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In ProPublica Annie Waldman reports on a government agency working against the good of the public:
Amid a haze of grief after her son’s murder last year, Marcia DeOliveira-Longinetti faced an endless list of tasks — helping the police access Kevin’s phone and email, canceling his subscriptions, credit cards and bank accounts, and arranging his burial in New Jersey.
And then there were his college loans.
When DeOliveira-Longinetti called about his federal loans, an administrator offered condolences and assured her the remaining balance would be written off.
But she got a far different response from a New Jersey state agency that had also lent her son money.
“Please accept our condolences on your loss,” said a letter from the Higher Education Student Assistance Authority to DeOliveira-Longinetti, who had co-signed the loans. “After careful consideration of the information you provided, the Authority has determined that your request does not meet the threshold for loan forgiveness. Monthly bill statements will continue to be sent to you.”
DeOliveira-Longinetti was shocked and confused. After all, the agency features a photo of Governor Chris Christie on its website, and boasts in its brochures that its “singular focus has always been to benefit the students we serve.”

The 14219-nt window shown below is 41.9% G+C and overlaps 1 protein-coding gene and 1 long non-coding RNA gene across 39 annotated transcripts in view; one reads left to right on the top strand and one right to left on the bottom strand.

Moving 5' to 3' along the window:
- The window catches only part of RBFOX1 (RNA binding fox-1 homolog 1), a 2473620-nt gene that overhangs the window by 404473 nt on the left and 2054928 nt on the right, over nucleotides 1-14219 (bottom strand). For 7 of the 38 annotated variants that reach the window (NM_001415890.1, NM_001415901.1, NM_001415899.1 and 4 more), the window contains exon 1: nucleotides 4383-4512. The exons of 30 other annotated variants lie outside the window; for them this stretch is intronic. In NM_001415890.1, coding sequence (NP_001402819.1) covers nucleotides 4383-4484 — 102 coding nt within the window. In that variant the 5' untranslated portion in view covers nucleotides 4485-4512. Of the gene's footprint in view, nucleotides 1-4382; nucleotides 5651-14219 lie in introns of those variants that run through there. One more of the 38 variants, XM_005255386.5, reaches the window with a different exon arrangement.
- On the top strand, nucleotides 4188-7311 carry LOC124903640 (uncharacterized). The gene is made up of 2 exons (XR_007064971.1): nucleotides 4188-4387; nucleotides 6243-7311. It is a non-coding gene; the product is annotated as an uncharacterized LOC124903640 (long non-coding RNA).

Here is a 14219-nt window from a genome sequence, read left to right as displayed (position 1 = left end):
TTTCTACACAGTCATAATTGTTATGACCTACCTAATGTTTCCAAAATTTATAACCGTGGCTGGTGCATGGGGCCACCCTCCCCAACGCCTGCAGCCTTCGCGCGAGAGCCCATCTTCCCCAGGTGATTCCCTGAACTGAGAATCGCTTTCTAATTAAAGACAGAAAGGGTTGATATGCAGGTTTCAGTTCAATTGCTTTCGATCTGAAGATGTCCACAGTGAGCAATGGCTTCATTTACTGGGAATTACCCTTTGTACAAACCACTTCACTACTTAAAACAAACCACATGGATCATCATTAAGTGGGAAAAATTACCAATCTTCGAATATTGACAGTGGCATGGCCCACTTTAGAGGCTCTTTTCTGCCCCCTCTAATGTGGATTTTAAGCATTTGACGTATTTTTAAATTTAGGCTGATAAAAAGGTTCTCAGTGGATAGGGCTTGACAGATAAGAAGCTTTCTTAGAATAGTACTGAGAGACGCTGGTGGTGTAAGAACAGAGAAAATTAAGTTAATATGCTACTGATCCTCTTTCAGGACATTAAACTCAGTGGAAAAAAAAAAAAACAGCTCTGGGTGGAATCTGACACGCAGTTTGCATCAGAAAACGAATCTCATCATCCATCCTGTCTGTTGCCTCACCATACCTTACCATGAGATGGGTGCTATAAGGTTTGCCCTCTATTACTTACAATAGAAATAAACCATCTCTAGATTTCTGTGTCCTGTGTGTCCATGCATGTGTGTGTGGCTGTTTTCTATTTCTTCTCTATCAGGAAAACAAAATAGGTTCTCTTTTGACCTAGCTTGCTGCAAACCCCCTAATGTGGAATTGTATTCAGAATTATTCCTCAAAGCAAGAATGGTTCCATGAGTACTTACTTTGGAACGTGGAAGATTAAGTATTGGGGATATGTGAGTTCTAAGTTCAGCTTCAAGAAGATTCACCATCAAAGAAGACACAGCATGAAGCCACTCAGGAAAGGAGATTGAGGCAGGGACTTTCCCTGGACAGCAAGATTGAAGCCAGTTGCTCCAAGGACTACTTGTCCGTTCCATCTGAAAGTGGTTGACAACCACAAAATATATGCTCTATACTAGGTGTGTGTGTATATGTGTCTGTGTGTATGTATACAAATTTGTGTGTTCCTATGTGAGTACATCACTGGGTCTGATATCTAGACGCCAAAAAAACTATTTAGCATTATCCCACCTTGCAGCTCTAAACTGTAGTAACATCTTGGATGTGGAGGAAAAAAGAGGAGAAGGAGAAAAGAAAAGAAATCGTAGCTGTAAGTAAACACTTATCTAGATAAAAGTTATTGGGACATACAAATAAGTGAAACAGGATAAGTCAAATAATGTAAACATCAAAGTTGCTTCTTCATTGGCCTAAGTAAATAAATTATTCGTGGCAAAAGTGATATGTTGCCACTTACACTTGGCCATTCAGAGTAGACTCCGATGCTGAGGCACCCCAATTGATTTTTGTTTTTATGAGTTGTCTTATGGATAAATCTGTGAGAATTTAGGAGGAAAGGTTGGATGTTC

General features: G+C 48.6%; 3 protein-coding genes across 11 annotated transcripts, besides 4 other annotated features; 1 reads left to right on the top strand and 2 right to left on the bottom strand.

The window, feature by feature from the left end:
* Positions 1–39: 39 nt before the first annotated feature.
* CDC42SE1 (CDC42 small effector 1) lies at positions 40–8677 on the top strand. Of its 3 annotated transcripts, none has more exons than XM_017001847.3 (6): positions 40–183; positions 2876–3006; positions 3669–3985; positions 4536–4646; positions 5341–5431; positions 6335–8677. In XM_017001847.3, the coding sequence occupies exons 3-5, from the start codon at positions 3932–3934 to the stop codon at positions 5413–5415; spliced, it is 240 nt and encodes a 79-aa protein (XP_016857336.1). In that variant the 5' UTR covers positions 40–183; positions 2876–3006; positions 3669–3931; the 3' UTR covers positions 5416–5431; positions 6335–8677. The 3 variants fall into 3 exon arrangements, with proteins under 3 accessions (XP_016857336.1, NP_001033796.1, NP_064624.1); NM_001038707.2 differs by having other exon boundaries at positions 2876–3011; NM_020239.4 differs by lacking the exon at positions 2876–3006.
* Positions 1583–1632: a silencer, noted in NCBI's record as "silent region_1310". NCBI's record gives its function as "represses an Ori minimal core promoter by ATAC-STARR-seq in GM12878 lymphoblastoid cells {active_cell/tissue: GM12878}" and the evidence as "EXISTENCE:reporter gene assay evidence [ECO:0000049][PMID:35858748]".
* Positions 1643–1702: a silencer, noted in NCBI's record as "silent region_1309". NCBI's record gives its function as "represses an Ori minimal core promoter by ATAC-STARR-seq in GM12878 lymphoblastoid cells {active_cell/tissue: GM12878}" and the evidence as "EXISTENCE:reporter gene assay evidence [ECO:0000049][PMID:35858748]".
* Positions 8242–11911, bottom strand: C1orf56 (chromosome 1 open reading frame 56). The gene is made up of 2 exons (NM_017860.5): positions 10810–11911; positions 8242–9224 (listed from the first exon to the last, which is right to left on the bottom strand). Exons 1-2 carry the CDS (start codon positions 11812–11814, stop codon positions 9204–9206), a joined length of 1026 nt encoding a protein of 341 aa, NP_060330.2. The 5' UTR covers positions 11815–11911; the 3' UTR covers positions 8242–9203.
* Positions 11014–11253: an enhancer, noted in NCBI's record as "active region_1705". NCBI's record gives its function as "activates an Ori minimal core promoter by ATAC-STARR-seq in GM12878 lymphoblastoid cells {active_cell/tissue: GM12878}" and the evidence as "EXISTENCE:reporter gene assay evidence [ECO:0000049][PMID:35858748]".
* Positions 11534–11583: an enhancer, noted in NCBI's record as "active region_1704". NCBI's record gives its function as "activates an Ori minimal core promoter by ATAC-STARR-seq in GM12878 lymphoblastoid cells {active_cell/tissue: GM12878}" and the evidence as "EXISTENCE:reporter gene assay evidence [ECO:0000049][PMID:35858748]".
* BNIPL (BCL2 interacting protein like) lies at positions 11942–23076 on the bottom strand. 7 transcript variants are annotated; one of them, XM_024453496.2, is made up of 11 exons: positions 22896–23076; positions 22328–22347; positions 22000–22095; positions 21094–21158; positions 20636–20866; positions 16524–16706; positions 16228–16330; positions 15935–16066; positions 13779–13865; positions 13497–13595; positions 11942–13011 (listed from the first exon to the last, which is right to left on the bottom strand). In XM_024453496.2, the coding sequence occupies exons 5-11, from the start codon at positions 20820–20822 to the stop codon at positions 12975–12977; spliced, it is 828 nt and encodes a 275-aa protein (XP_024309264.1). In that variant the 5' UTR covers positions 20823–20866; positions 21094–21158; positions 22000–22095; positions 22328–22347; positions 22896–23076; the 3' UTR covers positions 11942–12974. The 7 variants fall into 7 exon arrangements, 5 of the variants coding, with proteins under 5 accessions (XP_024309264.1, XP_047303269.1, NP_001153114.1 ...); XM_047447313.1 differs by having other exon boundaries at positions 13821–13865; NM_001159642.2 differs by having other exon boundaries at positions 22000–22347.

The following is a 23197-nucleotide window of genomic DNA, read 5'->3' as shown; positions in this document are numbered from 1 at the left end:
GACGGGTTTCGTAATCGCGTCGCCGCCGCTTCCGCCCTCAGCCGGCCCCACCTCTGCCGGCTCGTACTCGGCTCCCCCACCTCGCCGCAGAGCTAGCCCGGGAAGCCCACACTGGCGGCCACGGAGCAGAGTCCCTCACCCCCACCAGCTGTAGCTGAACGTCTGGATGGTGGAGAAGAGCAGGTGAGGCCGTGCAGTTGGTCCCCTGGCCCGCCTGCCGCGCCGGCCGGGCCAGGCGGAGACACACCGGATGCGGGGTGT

But her experience with the authority, which runs by far the largest state-based student loan program in the country, is hardly an isolated one, an investigation by ProPublica, in collaboration with the New York Times, found.
New Jersey’s loans, which currently total $1.9 billion, are unlike those of any other government lending program for students in the country. They come with extraordinarily stringent rules that can easily lead to financial ruin. Repayments cannot be adjusted based on income, and borrowers who are unemployed or facing other financial hardships are given few breaks.
New Jersey’s loans also carry higher interest rates than similar federal programs. Most significantly, the loans come with a cudgel that even the most predatory for-profit players cannot wield: the power of the state.
New Jersey can garnish wages, rescind state income tax refunds, revoke professional licenses, even take away lottery winnings — all without having to get court approval.
“It’s state-sanctioned loan sharking,” said Daniel Frischberg, a bankruptcy lawyer. “The New Jersey program is set up so that you fail.”
The authority has become even more aggressive in recent years. Interviews with dozens of borrowers, who were among the tens of thousands who have turned to the program, show how the loans have unraveled lives.
The program’s regulations have destroyed families’ credit and forced them to forfeit their salaries. One college graduate declared bankruptcy at age 26 after struggling to repay his debt. The agency filed four simultaneous lawsuits against a 31-year-old paralegal after she fell behind on her payments.
Another borrower, Chris Gonzalez, couldn’t keep up with his loans after he got non-Hodgkin’s lymphoma and was laid off by Goldman Sachs. While the federal government allowed him to suspend his payments because of hardship, New Jersey sued him, seeking nearly $266,000 in payments, and seized a state tax refund he was owed.
One reason for the aggressive tactics is . . .